Protecting Against and Preventing Retaliation Claims

Your company’s image can be greatly tarnished when slammed with allegations of retaliation against employees who made complaints.

Posted by Joe Gerard in Discrimination, Harassment, Human Resources on February 8th, 2010

When an employee makes a complaint about harassment or discrimination in the workplace it doesn’t mean that the employee should be shunned from the team or fired from their job. These complaints need to be addressed in order to protect your organization from serious legal risks.  This usually isn’t the case and many people who make a complaint in the workplace experience some form of retaliation – whether it is by peers in the workplace or by those at various levels of management.

Last week we reported on the Ethics Bubble and we also wrote about the recent ERC NBE Survey where we highlighted the chart below.

Proactive Measures:

Your company’s image can be greatly tarnished when slammed with allegations of retaliation against employees who made complaints. There are many laws that make retaliation illegal in the workplace, but it’s also important to let employees know that you have taken action above and beyond the law to ensure that retaliation is never present at work.

There are steps you can take in order to protect both yourself and your business from retaliation claims. Some of the steps that have been outlined in the article “Preventing Retaliation Claims” from and “Revenge Isn’t Wise” from are listed below:


  1. Develop a Policy – Develop a policy outlining what retaliation is, let employees know that there is zero tolerance for retaliation in the workplace and outline what an employee should do should they feel any retaliation taken towards them. Review this policy with every employee to ensure their understanding of retaliation and its consequences in the workplace.
  2. Keep it Confidential – The less people who know, the better. Keep discrimination or harassment complaints confidential in order to decrease the possibility of retaliation. The more people who know, the more opportunity for retaliation.
  3. Establish an Early Warning System – Have a procedure in place that allows for direct contact with the complaining employee for the first few days after the complaint is made.  It’s important that this employee relations or hr representative be in place to catch any retaliation before it can happen. By ensuring the subject of the complaint isn’t in the middle, you can ensure the incident is handled appropriately and prevent relatiation.
  4. Talk it Out – Speak with employees that make complaints to let them know that you are taking their concerns seriously. Let them know that retaliation in the workplace is not tolerated and to keep you informed if they experience any negativity towards them due to their complaints.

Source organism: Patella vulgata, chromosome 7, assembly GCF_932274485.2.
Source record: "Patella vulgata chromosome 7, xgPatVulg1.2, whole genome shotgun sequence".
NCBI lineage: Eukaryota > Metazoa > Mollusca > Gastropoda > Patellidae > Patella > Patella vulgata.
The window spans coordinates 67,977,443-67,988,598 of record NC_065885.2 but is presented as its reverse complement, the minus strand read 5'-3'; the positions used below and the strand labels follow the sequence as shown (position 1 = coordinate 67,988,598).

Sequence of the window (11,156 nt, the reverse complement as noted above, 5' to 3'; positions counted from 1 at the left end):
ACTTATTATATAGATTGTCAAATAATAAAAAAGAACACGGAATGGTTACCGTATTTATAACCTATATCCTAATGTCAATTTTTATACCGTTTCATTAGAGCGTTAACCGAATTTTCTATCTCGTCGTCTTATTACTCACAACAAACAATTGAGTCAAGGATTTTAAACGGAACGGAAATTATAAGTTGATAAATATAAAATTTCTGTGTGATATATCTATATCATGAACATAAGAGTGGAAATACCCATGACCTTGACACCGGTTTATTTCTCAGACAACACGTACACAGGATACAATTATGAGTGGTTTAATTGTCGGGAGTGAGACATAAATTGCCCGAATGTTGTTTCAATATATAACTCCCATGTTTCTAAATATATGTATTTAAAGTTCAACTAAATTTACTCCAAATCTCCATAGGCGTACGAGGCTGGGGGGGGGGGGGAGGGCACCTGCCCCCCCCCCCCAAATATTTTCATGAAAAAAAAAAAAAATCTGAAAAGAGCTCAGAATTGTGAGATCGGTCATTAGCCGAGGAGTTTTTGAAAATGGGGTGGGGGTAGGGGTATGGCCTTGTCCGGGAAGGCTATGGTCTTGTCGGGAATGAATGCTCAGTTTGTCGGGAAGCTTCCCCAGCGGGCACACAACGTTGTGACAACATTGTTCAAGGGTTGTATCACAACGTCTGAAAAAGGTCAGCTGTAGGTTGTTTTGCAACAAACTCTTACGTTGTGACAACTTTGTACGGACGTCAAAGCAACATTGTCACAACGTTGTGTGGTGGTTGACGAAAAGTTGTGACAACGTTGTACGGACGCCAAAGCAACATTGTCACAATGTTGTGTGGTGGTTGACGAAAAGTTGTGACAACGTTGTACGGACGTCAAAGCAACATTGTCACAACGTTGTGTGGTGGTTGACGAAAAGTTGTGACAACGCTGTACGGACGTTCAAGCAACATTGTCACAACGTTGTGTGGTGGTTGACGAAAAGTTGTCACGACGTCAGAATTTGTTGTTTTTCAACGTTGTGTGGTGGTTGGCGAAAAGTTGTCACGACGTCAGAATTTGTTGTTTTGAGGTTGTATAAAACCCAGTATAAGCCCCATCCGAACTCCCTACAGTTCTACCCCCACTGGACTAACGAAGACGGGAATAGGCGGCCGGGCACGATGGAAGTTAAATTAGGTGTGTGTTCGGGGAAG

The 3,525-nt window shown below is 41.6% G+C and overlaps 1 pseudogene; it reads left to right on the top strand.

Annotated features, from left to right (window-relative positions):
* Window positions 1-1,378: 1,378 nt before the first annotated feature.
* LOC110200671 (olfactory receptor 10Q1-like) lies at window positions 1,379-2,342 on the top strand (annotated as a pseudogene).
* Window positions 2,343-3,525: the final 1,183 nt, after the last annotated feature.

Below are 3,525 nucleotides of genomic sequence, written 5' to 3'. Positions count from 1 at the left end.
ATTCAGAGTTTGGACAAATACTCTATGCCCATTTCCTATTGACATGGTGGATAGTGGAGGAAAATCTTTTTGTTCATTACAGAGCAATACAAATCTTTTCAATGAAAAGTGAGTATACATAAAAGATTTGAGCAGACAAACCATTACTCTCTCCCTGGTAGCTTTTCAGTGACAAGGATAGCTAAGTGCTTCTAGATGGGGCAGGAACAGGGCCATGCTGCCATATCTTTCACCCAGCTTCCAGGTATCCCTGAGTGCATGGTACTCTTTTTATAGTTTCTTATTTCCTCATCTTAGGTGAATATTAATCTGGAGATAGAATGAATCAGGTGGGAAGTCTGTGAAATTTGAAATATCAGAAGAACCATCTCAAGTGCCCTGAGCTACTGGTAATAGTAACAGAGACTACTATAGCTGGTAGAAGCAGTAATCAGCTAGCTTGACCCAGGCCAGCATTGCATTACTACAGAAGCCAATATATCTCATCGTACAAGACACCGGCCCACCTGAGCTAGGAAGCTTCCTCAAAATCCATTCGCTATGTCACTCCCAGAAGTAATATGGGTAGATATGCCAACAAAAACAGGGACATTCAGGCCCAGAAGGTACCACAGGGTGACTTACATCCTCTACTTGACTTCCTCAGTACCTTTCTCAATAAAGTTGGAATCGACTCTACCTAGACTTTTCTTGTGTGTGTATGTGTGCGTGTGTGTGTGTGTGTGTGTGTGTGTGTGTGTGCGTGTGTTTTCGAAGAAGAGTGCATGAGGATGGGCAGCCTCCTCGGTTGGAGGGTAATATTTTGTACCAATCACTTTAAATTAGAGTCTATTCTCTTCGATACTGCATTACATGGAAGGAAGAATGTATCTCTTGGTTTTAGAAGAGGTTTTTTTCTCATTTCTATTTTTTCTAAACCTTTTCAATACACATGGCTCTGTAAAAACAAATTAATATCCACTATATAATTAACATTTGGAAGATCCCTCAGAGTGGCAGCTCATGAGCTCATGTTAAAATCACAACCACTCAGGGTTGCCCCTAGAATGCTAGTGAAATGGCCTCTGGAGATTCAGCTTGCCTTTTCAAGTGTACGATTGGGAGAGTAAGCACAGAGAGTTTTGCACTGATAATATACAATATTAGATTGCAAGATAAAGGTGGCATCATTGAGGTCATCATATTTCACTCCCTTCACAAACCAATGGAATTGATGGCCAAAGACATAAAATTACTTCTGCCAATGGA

5. Keep it in Writing – Always document and record any conversations/action you have taken in regards to the incident. It might even be a wise idea to have the complaining employee sign a letter stating that you informed them of the policy and measures taken to prevent retaliation in the workplace.  The i-Sight investigation software provide a centralized case file to ensure that team members can record notes, send emails and attach exhibits so you have a clear audit trail.
  6. Ensure Just Cause – It’s a tricky situation when an employee who has made a complaint in the past is no longer meeting their obligations in the workplace. If an employee is no longer complying with the requirements of their job and they are being demoted or let go, it is important to document the changes in their performance and explain your reasoning to them with evidence, as many employees in this situation would mistaken these actions as retaliation.


Training deserves its own spot outside of the list above because it can have a huge impact on how everyone in the workplace handles complaints and can work together to help prevent retaliation. In this posting on, they recognize the difficulty of handling these types of complaints, as many people become offended when someone accuses them of acting in an inappropriate manner.

The article encourages managers to avoid being unprofessional and avoid making the situation worse than it already is. Train managers to properly respond to these claims and avoid actual or perceived retaliation. It ‘s also important to train employees on the information and steps that are outlined in the anti-retaliation policy.

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Benefits of Training:

Here are the benefits of training employees as outlined in the article “Revenge Isn’t Wise: Avoiding Retaliation Claims”:

  • Increases the likelihood of early detection and reporting of forms of retaliation.
  • Emphasizes the importance of this topic by the employer and makes any failure to complain harder for the employee to explain.
  • Employer can learn about alleged unlawful conduct in the workplace as soon as possible.
  • Early detection frequently means that corrective steps can be taken before the problem becomes escalated. When false or questionable complaints are received, the employer can build a record while memories are fresh and the witnesses are still reachable.

Joe Gerard
Joe Gerard

CEO, i-Sight

Spend my days showing off the i-Sight investigative case management software and finding ways to help clients improve their investigations. Usually working with corporate security, HR & employee relations, compliance and legal teams.

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